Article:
Experimental Evaluation of Influence of Tool Wear on Quality of Turning

  • V. P. LapshinEmail author
  • T. S. Babenko
  • D. V. Moiseev
Conference paper
Part of the Lecture Notes in Mechanical Engineering book series (LNME)


This article is devoted to the evaluation of the effect of tool wear on the quality of the machined surface in turning on the metal cutting machines. The modern level of measuring equipment allows to obtain a qualitative assessment of the roughness indices of the treated surface. For the experiment, the Triebworx T4HD profilometer-contourograph and the optical three-dimensional microscope Contour ELITE were used as measuring instruments. The equipment was provided by Optec. The results of the experiment made it possible to obtain a qualitative tool wear characteristic on the back face and to associate it with a characteristic that reflects the changes in the surface quality of a part in time. As the main conclusion formed by the results of processing the data obtained in the experiment, it is argued that the quality of the treated surface depends little on the degree of tool wear until the moment of approaching the catastrophic level of wear. With the approach of wear to the catastrophic point and its further increase, the quality of the treated surface sharply deteriorates. The dependencies obtained in the work as a whole coincide with the realistic approach to the evaluation of the dynamics of the processes taking place in metal cutting machines. According to this approach, during the cutting process, several evolutionary sections are observed: the tool run-in and stabilization area, both of the dynamics of the control system and the quality of the parts produced, and the sharp increase in the tool wear (catastrophic wear) in which the dynamics of the system becomes unstable, and the quality of the treated surface sharply deteriorates.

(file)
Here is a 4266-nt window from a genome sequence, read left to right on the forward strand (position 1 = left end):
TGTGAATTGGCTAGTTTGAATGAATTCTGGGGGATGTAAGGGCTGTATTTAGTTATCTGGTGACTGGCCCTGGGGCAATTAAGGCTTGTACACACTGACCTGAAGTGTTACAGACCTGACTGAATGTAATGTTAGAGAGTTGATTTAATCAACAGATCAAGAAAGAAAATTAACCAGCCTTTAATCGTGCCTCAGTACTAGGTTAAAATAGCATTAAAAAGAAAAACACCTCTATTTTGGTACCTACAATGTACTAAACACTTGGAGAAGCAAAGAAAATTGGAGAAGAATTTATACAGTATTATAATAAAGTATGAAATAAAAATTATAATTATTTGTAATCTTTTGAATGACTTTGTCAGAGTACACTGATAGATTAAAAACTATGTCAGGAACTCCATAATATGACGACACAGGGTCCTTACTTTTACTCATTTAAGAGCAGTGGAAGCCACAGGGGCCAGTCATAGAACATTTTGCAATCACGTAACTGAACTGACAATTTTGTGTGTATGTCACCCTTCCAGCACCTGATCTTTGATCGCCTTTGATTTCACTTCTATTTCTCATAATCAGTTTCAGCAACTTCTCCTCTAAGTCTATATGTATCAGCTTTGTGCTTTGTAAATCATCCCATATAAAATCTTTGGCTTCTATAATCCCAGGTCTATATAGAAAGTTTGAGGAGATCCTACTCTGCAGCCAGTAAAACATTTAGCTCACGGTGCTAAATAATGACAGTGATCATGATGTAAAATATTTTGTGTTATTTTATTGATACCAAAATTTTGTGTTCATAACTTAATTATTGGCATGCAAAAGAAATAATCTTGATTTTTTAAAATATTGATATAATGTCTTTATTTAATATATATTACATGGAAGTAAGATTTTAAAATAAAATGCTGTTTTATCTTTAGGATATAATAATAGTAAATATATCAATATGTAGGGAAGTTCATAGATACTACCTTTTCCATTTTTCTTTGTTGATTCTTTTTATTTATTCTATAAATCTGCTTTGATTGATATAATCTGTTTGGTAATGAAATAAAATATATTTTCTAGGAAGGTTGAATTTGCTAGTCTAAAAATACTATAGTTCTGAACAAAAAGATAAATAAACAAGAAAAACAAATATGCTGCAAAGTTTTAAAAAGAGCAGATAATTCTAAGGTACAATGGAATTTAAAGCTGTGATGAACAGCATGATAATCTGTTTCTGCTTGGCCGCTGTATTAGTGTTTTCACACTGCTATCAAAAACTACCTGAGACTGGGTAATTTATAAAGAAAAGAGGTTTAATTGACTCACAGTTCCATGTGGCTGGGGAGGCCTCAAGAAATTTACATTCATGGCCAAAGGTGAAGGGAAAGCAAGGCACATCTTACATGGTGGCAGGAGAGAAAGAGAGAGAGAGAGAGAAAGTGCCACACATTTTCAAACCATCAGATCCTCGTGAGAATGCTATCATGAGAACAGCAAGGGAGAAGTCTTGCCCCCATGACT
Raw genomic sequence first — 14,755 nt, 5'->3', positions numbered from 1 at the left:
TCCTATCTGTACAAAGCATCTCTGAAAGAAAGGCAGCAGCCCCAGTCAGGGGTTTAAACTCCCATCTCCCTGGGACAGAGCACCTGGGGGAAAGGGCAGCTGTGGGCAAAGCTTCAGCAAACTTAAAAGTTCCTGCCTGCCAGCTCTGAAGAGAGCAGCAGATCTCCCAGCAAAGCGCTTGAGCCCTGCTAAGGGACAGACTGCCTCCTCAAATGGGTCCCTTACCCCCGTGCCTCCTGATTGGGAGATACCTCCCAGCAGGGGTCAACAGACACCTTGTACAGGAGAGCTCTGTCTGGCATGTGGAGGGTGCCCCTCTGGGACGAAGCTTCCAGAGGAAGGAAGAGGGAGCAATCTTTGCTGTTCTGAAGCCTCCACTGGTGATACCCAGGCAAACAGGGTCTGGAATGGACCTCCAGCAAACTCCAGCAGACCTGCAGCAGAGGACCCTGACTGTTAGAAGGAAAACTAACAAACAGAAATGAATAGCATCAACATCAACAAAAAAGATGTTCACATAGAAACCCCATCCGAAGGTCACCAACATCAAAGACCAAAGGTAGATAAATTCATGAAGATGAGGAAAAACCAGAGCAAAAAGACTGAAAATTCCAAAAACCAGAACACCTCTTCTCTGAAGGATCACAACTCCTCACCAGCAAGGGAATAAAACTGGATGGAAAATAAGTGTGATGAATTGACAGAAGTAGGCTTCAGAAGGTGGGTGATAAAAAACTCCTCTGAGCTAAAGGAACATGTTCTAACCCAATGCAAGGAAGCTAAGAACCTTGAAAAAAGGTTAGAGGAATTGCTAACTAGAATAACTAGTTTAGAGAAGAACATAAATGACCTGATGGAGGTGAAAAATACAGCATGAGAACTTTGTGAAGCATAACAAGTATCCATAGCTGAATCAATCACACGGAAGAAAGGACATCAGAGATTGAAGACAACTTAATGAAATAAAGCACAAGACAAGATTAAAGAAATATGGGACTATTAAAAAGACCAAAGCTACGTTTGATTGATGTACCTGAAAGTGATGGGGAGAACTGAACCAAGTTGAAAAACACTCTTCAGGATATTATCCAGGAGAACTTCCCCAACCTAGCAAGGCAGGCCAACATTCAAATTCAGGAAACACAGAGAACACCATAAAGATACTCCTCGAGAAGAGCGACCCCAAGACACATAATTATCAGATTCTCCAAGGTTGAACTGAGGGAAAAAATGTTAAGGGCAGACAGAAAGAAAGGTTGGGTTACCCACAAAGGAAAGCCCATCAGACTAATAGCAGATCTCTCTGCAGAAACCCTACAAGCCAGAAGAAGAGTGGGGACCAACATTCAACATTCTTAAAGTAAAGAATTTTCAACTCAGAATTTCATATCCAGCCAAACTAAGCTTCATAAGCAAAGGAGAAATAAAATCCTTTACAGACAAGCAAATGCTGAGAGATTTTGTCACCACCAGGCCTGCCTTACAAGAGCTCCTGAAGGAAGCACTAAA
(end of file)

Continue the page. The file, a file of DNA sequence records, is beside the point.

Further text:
Surface quality Turning Wear Roughness Metal cutting machine 


  1. 1.
    Kudinov VA (1967) Dynamics of machine tools. Mashinostroenie, Moscow (in Russ.)Google Scholar
  2. 2.
    Zharkov IG (1986) Vibration when machining the edge tool. Mashinostroenie, Moscow (in Russ.)Google Scholar
  3. 3.
    Kedrov SS (1978) Vibrations of machine tools. Mashinostroenie, Moscow (in Russ.)Google Scholar
  4. 4.
    Ryzhkin AA, Shuchev KG, Klimov (2008) Processing of materials by cutting, Feniks, Rostov-on-Don (in Russ.)Google Scholar
  5. 5.
    GOST 2789-73 (1985) The roughness of the surface. Parameters, characteristics and notation. Izdatelstvo standartov, Moscow (in Russ.)Google Scholar
  6. 6.
    Nikhil R. Dhar, Md. Kamruzzaman, Soumitra Paul (2006) Wear behavior of uncoated carbide inserts under dry, wet and cryogenic cooling conditions in turning C-60 steel. J Braz Soc Mech Sci Eng XXVIII(2):146–152Google Scholar
  7. 7.
    Shulepov AV, Kholin IE et al (2014) Developmentof a measurement complex for automatic adjustment of tool settings for programmed numerically controlled machine tools. Meas Tech 56(12):1377–1381CrossRefGoogle Scholar